Chef-owner Julie Wilson crafts a menu of upscale edibles for breakfast outings, dinner dates, and sneaky between-meal snacks, earning the praise of Metromix Detroit. Rather than hosting a messy late-night egg race, guests can throw a morning pancake party ($8.49) and frisbee-toss berry and chocolate-chip flapjacks into the mouths of fellow revelers. Salsa-dressed Tex-Mex burgers ($8.99) hula toward plates in deep-fried onion rings and grilled-to-order suntans. Create a square meal out of pistachio-citrus chicken with mashed potatoes and shredded carrots ($16.99), or triangulate toward stomach satisfaction with wedges of pita smothered in homemade hummus ($7.99). Combining a 10-ounce Angus steak with a tangy balsamic reduction, the eponymous Monroe Street Grill ($18.99) tastes much more delicious than the eatery's awning sign.
For more than 12 years, Rivalrys has charmed palates with a range of bar cuisine at its neighborhood grill. Along with soups made from scratch, chefs whip up classic bar bites such as chili-topped nachos, philly-style cheesesteaks, and six types of burgers with pretzel buns. Offerings from the breakfast menu wake customers up more gently than dreams about The Simpsons getting canceled, and daily specials such as Burger Mondays and Taco Wednesdays give them the chance to fill up while maintaining a budget.
The kitchen at Bashar’s marries Middle Eastern and American favorites, and the enchanting scents roll into the dining room—slow-cooking chicken shawarma, steak kabobs mingle, lamb chops, and stuffed grape leaves. Cooks flip burgers on the grill and roast platters of broiled tilapia or veal parmesan in the oven. Omelettes and other breakfast dishes are served all day long, to give diners more variety and keep underworked chickens employed in a tough economy. Bashar’s maintains a wide selection of bar beverages, from beer and carefully curated wine to cocktails that include dirty martinis.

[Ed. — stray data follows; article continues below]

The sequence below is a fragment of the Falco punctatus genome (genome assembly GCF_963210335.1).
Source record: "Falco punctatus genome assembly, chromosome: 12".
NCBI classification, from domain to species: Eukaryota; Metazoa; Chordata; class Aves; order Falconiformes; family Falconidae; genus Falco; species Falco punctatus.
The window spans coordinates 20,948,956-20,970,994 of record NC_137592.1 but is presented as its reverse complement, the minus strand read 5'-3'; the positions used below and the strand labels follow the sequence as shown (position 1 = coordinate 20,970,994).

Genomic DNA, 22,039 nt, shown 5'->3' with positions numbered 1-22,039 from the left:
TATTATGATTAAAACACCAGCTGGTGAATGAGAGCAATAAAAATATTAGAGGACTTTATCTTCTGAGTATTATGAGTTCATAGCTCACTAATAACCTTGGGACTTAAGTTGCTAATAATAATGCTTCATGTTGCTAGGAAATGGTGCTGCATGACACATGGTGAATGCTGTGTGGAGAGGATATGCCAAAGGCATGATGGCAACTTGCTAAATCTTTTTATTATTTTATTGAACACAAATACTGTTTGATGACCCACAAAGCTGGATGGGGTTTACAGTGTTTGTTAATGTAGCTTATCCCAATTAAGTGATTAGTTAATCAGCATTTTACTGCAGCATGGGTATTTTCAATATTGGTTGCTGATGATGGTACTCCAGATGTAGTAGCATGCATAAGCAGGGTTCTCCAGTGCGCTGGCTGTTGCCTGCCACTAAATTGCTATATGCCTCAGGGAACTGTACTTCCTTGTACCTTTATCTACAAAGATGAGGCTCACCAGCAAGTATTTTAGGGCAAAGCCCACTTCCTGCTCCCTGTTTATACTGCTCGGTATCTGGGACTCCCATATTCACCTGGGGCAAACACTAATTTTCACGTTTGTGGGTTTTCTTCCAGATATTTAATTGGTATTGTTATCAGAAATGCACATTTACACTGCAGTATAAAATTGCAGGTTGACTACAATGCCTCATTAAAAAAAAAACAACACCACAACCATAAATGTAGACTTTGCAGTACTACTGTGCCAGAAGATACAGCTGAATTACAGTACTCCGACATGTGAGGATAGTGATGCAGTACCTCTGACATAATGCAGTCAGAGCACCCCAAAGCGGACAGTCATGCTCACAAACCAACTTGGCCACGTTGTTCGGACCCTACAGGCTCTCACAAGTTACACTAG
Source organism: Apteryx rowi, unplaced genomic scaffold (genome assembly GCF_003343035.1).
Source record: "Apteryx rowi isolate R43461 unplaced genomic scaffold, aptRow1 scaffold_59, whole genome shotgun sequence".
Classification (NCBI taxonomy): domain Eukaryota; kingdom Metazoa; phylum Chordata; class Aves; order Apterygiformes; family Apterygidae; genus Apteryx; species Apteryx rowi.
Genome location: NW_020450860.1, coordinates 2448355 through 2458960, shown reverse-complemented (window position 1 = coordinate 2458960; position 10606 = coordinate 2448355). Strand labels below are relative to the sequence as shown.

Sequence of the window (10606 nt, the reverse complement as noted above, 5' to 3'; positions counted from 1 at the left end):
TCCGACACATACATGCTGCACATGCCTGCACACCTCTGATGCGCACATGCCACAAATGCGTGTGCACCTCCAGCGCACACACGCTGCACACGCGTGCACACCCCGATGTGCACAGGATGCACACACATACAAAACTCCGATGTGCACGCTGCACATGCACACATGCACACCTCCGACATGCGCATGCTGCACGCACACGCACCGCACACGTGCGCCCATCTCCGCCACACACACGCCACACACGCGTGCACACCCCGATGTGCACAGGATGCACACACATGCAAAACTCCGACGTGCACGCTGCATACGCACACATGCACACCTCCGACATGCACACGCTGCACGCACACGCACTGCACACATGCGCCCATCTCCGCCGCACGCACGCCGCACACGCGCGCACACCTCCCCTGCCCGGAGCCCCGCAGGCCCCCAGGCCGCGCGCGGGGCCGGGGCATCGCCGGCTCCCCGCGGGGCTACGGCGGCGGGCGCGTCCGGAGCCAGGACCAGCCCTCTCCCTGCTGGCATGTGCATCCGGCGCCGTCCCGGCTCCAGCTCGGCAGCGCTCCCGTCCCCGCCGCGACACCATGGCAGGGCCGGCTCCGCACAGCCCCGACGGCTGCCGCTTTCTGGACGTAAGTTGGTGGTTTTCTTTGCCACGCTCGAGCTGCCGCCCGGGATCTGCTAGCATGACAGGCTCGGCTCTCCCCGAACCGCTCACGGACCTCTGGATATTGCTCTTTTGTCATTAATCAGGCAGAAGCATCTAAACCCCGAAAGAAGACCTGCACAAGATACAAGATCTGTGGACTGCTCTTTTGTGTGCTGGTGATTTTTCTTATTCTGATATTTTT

The ovens at Mancino's Pizza and Grinderswork work overtime. They cook each day, turning out batches of the restaurant's signature breadsticks, hot meat-and-cheese-covered grinders on freshly baked bread, and, of course, specialty or build-your-own pizzas. The ovens' interiors breathe thermal life into concoctions whose histories stretch far back in time. Their grinders were born—according to Mancino's menu—on the East Coast during World War I, when Italian immigrants served hearty sandwiches to shipyard workers who were grinding off rivets for warships. Near the ovens, cooks cover spaghetti and lasagna in handcrafted marinara sauce using an old family recipe. In addition to hardworking ovens, the restaurant's new location boasts four large-screen TVs and an ice-cream bar to cool down well-heated palates.
Big Bear Lodge's culinary team can't light up a campfire indoors, but they do the next best thing by preparing their dishes over open flames. Inside, diners instantly catch whiffs of the six thin-crust pizzas chefs cook in a wood-fired oven, herb-garlic chicken rotating on a wood-fired rotisserie, or grain-fed aged Angus steaks searing on a wood-burning grill. More meat dominates the menu, from platters of pan-seared and oven-broiled Atlantic salmon, gulf shrimp, and bay scallops to bison, elk, and ostrich burgers made with grass- and grain-fed cuts free of antibiotics and hormones.
The dishes all pair with Big Bear Lodge's selection of bottled and draft beer brewed in-state, as well as thermoses full of alcohol-spiked ciders, cocoas, and coffees. There are nonalcoholic ways to keep warm too, from munching on plates of freshly baked chocolate-chip cookies to cozying up amid the restaurant’s log cabin decor. Beneath the dining room's honey-hued beams, nostalgic wall collages pay homage to the institution of camping, reminding guests of the ghost stories, s’mores, and forest-ranger ambitions they once had.
The former host of such harness-racetrack greats as Ramblin' Willie, Mack Lobell, and Shady Daisy, Toledo's Raceway Park ladles up a comprehensive couples' nightlife package of hearty dining and equine amusements. Contemplate your complimentary racing programs (and learn how to read them) as you sup from the gourmet feedbag of Crazy Horse Clubhouse's á la carte menu, featuring items such as the Raceway Reuben ($8.50) and the breaded, grilled Finish Line Chops ($12.95), both named for stallion chefs who originally concocted the recipes.